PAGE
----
Cyprus has been associated with the position of the European Union, expressed earlier this morning by the distinguished representative of Finland. Consequently, my statement will be confined to certain aspects of the topic which are of particular interest and importance to us and I shall be brief.
Allow me to recall that Cyprus, itself a victim of aggression, military occupation, colonization of the occupied area and destruction of its cultural heritage by the occupying power, has been an early pioneer and advocate of the establishment of international criminal jurisdiction. In the Sixth Committee, in the International Law Commission and several other fora, we strongly advocated (originally in the context of the Code of Crimes against the Peace and Security of Mankind) the establishment of an effective permanent international court as an instrument of punishment and deterrence against international crime in its various manifestations, at a time when the very idea was ignored as unrealistic and even scoffed at as inappropriate. Later, in the Commonwealth Heads of Government Meeting (CHOGM), held in Nicosia in 1993, the President of Cyprus took the lead in proposing the establishment of a permanent international criminal court and has consistently advocated this proposal in successive statements in the General Debate of the UN General Assembly each year, including the present session. During the elaboration of the text of the Statute by the ILC and, subsequently, in the Sixth Committee, the Preparatory Committee, the Rome Conference and now the Preparatory Commission we, as one of the “like-minded states”, have done our utmost to see this major undertaking of the international community mature and come to fruition. In fact, in its earlier stages, we favoured and worked for a stronger court with more comprehensive powers and jurisdiction. Cyprus signed the Statute of the ICC, as it emerged out of the Rome Conference and intends to ratify it at the earliest possible time.
We are thus in full accord with the European Union that we remain “fully committed to the integrity of the Rome Statute and to its early entry into force”. We are also committed to the realization of an effective, functioning and credible ICC, in close relationship with the United Nations.
We carefully listened to the report this morning of Ambassador Philippe Kirsch to whom we express warm appreciation and read the report in PCNICC/1999/L.3 and L.4 on the proceedings of the Preparatory Commission so far this year and the progress made in discharging the Commission’s mandate.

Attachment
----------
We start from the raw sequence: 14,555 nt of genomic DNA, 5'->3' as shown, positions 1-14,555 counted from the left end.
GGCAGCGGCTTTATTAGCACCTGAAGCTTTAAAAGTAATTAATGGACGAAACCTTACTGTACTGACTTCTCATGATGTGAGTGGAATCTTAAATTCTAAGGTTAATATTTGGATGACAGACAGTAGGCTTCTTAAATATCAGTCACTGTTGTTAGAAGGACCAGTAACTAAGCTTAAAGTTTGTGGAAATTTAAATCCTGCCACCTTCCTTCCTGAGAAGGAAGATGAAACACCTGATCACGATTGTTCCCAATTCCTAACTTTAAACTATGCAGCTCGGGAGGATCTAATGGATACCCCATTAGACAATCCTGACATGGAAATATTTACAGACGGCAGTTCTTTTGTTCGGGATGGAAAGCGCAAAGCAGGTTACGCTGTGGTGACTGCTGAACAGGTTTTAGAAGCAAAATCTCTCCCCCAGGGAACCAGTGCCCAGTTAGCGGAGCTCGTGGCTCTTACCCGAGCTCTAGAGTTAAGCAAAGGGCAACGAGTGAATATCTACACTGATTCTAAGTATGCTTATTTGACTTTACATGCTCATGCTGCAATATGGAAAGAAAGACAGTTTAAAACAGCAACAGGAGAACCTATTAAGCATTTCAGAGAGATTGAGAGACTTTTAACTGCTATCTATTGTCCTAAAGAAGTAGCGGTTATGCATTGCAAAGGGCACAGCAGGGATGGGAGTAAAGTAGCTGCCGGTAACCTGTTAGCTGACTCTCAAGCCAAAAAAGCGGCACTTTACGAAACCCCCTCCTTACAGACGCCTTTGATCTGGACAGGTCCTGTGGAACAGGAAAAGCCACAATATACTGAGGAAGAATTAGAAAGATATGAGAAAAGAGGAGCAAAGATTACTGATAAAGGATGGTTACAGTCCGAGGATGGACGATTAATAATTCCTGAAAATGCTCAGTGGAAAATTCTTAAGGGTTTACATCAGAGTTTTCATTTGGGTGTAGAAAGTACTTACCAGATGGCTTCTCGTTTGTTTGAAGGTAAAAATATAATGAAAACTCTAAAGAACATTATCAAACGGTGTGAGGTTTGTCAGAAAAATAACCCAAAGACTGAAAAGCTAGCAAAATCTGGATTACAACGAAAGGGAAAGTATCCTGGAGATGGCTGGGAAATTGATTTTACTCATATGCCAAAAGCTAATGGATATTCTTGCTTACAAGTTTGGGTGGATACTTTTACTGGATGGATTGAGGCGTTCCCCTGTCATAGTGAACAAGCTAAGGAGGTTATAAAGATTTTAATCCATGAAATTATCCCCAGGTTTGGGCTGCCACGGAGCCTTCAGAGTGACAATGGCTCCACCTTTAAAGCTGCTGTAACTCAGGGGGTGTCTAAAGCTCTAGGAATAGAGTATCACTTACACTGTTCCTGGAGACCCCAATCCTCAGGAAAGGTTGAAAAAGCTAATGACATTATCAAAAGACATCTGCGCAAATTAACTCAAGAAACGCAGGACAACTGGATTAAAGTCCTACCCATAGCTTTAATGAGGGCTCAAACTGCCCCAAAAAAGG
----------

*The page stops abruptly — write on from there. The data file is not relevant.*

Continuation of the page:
We share the view that the Commission faces considerable challenges and should continue intensively its work through two 3-week meetings, so as to achieve its objectives on the Rules of Evidence and the Elements of Crimes by the deadline of 30 June 2000; and to hold subsequent meetings to tackle the other items on its agenda, including the definition of the crime of aggression which is an essential element of the Court’s jurisdiction together with genocide, crimes against humanity and war crimes.
While we are prepared to cooperate with all delegations with a view to reaching a common position, on the Elements of Crimes (including in article 8(2)(b)(viii) on “the transfer, directly or indirectly, by the occupying power of parts of its own civilian population into the territory it occupies or the deportation or transfer of all or parts of the population of the occupied territory within or outside the territory”, consistently with the position we took in the Rome Conference and our own earlier initiative in the New York Session in 1998, we firmly adhere to the view of the European Union that articles 6, 7 and 8 “should be elaborated in a manner which respects fully the letter and spirit of the well-balanced provisions of the Rome Statute”.
In conclusion, Mr. Chairman, allow me to reiterate that Cyprus urges that the International Criminal Court be established and be fully functional at the earliest possible time and we express the hope that it will secure the support and participation of all States so as to be fully effective.
Thank you, Mr. Chairman.